McCormick are celebrating their 125th year in the food industry with a special anniversary Flavour Forecast. Each year their Flavour Forecast brings together the emerging trends in food and flavours for the coming year. Schwartz, part of the McCormick group, sent us a selection of the herbs and spices from this year's predictions and I used their 2014 forecast as inspiration for tonight's dinner - Lara had great fun helping me; she is always happy to help me in the kitchen when there is curry on the menu!
I chose to explore the "Modern Masala" flavour trend which allows Indian food to break free of its traditional confines; I also used one of the year's Top 5 flavours (as highlighted by Schwartz) - a homemade Kashmiri masala. My dish was very much an experimental one (I felt like Heston as I 'invented' the components in the kitchen with Lara) but I tried to capture a good mix of textures and flavours based on traditional Indian combinations but with a slightly modern twist. This is my recipe for Kashmiri blackened Sea-Bass on a fragrant yellow dahl served with beetroot and carrot bhajis and a minted pea puree.
Total cooking time 3 hours (approximately)
For the puree
100g frozen peas
150ml chicken stock
1 inch fresh root ginger (peeled and chopped finely)
1/2 small onion (finely diced)
1 heaped tsp dried mint
A tiny knob of butter or drop of sunflower oil
For the dahl
100g red split lentils
100g yellow split peas
1 small onion (chopped roughly)
1 inch fresh root ginger (cut into two big chunks)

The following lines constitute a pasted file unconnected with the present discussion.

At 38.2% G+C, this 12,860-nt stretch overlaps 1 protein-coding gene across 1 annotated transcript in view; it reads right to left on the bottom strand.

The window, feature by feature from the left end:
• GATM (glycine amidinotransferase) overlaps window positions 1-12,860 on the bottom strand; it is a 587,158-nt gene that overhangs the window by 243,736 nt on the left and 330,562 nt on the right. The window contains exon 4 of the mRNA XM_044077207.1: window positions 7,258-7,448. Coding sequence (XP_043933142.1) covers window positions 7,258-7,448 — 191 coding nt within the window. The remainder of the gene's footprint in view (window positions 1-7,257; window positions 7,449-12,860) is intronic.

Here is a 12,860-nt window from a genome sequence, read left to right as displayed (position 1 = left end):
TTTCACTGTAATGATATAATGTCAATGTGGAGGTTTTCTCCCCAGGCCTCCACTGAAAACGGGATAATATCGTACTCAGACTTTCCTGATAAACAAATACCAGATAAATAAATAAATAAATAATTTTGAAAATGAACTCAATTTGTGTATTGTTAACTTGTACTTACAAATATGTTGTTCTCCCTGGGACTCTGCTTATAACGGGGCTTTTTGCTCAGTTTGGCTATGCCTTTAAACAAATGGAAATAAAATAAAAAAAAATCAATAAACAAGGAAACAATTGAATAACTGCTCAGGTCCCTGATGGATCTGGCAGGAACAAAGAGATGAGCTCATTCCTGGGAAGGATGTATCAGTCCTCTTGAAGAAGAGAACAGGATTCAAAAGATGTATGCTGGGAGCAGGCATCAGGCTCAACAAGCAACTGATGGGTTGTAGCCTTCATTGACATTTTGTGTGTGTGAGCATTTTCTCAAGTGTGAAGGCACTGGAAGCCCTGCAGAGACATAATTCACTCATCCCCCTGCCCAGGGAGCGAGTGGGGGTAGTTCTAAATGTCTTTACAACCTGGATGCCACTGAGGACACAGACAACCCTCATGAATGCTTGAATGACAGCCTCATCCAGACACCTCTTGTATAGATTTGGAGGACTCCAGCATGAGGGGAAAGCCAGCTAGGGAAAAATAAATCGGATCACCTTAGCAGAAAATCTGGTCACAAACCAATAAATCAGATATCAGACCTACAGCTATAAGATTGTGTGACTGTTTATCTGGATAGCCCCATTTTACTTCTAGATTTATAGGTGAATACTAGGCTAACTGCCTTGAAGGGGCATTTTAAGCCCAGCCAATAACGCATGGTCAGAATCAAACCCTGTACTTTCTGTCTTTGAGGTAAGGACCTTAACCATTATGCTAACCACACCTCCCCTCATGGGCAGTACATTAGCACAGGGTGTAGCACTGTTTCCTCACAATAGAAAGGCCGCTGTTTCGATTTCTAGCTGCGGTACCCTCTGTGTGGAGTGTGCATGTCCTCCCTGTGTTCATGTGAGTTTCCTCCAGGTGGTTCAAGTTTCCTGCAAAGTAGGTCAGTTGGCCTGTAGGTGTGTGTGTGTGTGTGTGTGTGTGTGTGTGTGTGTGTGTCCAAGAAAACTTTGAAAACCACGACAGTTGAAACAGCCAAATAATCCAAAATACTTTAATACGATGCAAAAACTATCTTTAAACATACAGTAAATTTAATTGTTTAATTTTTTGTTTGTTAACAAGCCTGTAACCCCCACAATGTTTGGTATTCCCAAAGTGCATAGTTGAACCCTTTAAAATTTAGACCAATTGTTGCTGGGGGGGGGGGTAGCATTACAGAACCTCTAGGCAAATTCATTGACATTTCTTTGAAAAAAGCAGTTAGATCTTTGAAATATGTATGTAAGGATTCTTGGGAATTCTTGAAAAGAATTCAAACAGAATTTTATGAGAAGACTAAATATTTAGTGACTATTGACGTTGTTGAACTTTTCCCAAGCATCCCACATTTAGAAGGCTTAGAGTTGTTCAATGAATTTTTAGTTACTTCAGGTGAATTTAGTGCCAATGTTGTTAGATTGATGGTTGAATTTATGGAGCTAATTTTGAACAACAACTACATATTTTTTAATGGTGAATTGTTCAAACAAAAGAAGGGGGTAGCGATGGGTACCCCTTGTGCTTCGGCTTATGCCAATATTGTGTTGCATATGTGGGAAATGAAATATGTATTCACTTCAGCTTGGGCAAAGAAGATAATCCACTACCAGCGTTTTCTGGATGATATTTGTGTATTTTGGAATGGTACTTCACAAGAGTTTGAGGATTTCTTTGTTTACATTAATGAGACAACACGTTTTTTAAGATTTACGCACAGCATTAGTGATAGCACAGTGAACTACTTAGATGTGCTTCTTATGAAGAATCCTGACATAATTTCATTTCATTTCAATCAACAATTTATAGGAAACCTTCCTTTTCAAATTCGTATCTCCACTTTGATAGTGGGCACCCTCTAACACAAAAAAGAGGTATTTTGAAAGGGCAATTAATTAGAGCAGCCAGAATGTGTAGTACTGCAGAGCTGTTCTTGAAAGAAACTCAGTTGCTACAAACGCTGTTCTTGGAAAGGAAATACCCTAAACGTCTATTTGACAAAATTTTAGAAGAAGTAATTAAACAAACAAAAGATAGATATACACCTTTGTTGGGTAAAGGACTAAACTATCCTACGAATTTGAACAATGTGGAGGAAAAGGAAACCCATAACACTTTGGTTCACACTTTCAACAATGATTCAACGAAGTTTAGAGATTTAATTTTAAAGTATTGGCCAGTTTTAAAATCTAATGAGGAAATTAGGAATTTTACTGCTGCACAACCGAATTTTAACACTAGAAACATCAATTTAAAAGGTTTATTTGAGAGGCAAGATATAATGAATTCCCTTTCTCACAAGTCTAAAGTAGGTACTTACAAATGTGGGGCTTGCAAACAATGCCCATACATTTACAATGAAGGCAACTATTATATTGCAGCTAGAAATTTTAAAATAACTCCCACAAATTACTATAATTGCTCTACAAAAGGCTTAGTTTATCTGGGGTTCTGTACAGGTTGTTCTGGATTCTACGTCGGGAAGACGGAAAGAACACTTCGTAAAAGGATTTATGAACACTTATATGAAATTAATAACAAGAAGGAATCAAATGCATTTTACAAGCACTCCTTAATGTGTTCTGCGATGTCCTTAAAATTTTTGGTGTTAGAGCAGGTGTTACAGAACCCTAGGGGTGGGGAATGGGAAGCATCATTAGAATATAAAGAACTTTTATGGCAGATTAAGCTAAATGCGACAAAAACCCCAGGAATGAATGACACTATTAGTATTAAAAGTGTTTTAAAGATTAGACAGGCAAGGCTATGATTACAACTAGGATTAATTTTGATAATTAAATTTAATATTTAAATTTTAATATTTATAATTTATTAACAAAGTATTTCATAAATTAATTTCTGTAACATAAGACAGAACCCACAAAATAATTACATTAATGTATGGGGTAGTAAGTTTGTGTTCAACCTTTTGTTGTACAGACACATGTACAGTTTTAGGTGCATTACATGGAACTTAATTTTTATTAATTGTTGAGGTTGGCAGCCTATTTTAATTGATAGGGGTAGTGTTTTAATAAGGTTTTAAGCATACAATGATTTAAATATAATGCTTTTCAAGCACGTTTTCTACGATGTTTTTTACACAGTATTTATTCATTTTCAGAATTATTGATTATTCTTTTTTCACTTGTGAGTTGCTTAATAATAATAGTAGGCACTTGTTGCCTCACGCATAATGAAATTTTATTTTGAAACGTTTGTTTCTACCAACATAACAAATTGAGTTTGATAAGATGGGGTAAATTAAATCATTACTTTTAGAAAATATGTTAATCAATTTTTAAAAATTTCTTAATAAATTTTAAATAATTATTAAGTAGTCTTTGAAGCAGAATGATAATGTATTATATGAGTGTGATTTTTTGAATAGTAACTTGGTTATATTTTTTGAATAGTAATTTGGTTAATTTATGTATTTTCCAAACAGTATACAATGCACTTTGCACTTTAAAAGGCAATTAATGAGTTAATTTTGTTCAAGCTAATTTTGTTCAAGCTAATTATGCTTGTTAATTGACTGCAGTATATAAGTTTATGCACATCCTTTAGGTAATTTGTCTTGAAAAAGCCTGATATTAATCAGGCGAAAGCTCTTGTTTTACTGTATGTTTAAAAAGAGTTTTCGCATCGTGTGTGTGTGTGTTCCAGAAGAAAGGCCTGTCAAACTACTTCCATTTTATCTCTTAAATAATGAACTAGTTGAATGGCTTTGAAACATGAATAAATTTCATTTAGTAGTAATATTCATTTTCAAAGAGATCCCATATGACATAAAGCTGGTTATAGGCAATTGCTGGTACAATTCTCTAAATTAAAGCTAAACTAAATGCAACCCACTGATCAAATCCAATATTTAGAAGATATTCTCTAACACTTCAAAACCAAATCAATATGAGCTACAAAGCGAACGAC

1/2 tsp chilli flakes
1/2 tsp ground ginger
1/2 tsp ground corriander
1/2 tsp ground turmeric
5 green cardamoms (bashed gently with the back of a knife to bruise them)
2 strands of saffron
A knob of butter
1 tsp sunflower oil
2 garlic cloves (crushed)
250ml chicken stock
1 tsp black onion seed
1 tsp whole cumin seed
For the bhajis
2 carrots (peeled)
1 small onion (peeled and sliced reeeeaaallly thinly)
3 small, whole uncooked beetroot (peeled)
1 tsp ground cumin
1 tsp ground corriander
150g gram flour
1 tablespoon ground rice
1/4 tsp bicarbonate of soda
1 fresh green chilli (copped)
100ml tepid water
oil for deep frying
For the fish
4 sea bass fillets (skin on)
A knob of butter and a dash on sunflower oil
2 bay leaves
5cm of cinnamon stick
1 whole star anise
4 whole green cardamoms
4 whole cloves
1 heaped tsp whole cumin seed
1 heaped tsp black peppercorns
1/4 teaspoon whole fenugreek seed
1/4 tsp salt
1/2 tsp chilli flakes (I would have used 2 tsp if I weren't feeding a 1 year old and a 4 year old!)
1 heaped tsp ground corriander
1 tsp ground ginger
1 tsp garlic granules
The juice of one lemon
1. Soak the lentils over night in two separate bowls of water. Drain well before cooking.
2. Make the pea puree well in advance as this is easy to heat up when you are ready to serve.
Fry the onion and ginger in a little oil or butter until softened. Add the dried mint. Then add the frozen peas and the chicken stock and bring to the boil. Reduce the temperature and simmer for 5 minutes. Remove from the heat and allow to cool slightly before using a hand-blender to blitz it into a smooth puree. If the puree is too thin, you can return it to the pan and cook gently to allow some of the moisture to evaporate.
3. Make the dahl next. It will need some time to mellow before you serve it.
Cut the onion in half. Slice one half very finely and put to one side. Chop the other half roughly into pieces you wouldn't mind eating whole.
4. Melt the butter and fry the chopped onion and ginger until just softened. Add the garlic, ground ginger, corriander, turmeric, saffron strands, bruised cardamoms and chilli flakes. Pour in the yellow lentils and the chicken stock and simmer for 10 minutes.
5. Add in the red split lentils and top up with enough water to fully cover the contents of the pan. Bring to the boil and them simmer on a gentle bubble for around 30 minutes.